However, the real facts may be that all thoughts are totally conditioned reactions (i.e., symbolic responses to stimuli) and that positing a real “center” or “controller” directly contributes to crude, limited fields of separation. For example, there is the supposed separation between the controller and his or her thoughts. But the inner “controller” is an extension or protrusion of thought and is not at all separate from what thought is. (As we’ve said before, when one speaks to others, one must occasionally use the words “I” or “me,” even though such usage is rather primitive and involves a rather barbaric language system.) However, often thinking (or projecting) a central “I” internally tends to give one a fragmentary, separative view towards others, toward other life forms, and it even creates internal separation/conflict: “me” and the separate thoughts that “I” manipulate. This internal separation then (obviously) extends outwardly into the world. “I” am separate from their suffering… or nature is separate from “me.” The aforementioned sentence is an example of a very primitive, distorted, mindset; such mindsets are, unfortunately, very common, hence all of the indifference and lack of love existing in the world.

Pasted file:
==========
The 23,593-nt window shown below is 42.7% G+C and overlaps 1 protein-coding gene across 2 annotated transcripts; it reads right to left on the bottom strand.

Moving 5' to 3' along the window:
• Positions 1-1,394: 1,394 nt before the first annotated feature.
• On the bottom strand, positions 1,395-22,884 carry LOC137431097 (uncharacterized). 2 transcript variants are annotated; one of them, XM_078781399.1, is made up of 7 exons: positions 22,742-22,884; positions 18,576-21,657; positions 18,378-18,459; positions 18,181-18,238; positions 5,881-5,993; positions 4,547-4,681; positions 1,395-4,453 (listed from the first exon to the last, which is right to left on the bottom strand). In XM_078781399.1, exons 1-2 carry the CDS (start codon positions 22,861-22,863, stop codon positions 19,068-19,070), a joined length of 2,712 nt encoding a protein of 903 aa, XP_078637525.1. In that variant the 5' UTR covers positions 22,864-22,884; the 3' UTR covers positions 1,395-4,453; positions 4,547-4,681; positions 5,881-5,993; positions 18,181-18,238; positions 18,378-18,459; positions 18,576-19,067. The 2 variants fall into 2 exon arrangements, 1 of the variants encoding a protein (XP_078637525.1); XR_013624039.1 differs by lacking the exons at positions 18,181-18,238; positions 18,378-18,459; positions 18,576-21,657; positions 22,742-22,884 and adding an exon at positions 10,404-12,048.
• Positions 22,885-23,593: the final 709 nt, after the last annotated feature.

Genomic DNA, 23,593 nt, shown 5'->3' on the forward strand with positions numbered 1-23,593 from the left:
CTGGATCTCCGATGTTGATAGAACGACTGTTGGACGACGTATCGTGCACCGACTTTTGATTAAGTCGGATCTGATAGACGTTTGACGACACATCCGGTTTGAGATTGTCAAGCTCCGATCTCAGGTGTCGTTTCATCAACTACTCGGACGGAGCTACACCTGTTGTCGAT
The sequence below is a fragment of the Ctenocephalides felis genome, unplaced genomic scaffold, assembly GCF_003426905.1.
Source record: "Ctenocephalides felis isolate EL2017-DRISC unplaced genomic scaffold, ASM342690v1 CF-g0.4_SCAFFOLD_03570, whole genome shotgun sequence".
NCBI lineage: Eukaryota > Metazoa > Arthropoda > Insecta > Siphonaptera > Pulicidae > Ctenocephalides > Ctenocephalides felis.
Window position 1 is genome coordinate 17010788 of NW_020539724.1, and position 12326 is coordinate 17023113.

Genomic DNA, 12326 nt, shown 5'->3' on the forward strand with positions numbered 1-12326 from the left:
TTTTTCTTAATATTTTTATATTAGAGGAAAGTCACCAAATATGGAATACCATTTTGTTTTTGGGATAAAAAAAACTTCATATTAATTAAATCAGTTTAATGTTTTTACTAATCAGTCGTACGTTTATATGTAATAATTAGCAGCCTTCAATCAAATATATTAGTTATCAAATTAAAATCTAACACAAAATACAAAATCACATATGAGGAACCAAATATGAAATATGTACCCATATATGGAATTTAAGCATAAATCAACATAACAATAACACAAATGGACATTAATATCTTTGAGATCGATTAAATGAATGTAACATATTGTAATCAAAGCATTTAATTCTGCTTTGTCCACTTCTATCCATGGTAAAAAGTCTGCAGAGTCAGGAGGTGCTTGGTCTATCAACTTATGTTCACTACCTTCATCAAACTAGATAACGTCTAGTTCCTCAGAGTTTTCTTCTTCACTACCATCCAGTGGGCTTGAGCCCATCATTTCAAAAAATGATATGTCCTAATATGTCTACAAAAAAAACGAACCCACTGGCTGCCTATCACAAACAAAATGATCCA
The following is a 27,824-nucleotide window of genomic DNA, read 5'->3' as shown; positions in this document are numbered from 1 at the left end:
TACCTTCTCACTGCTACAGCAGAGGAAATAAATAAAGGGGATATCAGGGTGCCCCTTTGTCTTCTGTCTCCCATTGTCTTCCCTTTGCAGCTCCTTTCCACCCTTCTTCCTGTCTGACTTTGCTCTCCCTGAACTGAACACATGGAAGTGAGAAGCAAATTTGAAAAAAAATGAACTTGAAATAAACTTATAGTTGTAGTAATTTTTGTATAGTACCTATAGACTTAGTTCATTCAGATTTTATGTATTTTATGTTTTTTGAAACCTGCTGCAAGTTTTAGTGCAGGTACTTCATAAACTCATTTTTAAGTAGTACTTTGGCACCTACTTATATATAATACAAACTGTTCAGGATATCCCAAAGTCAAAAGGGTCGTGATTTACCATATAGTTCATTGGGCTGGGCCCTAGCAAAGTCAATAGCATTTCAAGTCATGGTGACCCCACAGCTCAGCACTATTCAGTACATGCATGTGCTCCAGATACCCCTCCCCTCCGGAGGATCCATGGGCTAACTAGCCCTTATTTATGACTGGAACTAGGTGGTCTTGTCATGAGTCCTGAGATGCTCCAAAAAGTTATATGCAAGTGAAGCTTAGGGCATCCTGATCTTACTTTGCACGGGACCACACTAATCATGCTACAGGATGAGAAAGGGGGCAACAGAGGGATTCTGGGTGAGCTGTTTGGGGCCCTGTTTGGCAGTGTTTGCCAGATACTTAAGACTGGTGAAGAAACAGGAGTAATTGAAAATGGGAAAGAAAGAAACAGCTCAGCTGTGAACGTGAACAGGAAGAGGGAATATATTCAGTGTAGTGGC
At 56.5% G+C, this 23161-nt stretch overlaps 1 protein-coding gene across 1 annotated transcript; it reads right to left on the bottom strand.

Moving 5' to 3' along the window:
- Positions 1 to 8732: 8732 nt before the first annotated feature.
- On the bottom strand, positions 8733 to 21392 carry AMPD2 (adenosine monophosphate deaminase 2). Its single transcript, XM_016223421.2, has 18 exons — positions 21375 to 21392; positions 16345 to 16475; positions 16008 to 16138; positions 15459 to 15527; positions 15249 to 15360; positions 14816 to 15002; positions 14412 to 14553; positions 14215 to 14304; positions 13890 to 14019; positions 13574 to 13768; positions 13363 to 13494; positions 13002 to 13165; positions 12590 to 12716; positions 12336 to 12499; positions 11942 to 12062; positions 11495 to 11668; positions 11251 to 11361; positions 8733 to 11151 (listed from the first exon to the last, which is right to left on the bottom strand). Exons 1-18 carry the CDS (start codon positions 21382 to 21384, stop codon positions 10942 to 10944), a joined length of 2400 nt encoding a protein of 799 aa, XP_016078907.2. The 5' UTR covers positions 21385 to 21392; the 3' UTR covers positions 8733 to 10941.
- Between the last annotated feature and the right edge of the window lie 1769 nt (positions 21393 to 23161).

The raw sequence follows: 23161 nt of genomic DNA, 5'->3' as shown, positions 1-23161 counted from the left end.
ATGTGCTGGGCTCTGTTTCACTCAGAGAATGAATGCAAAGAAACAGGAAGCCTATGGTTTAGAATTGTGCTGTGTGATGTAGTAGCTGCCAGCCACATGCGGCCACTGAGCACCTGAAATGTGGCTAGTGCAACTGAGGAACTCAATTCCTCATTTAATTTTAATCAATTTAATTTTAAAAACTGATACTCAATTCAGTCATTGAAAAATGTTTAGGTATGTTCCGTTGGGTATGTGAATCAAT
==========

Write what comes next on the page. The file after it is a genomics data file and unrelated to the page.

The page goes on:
True meditation does not occur as a result of some thought process. All thought processes are secondhand (conditioned) reactions (i.e., aftereffects) and a mere secondhand reaction (or set of reactions) can never decide to be what is whole and beyond reaction. Meditation is a thing that occurs uninvited when the mind is not foolishly trying to make it happen. Realizing that one is not something separate from a series of thoughts (as those thoughts are taking place) involves wisdom that allows true meditation to take place. And, as we’ve written before, one cannot merely “know” that one is meditating; it is beyond the field of the known.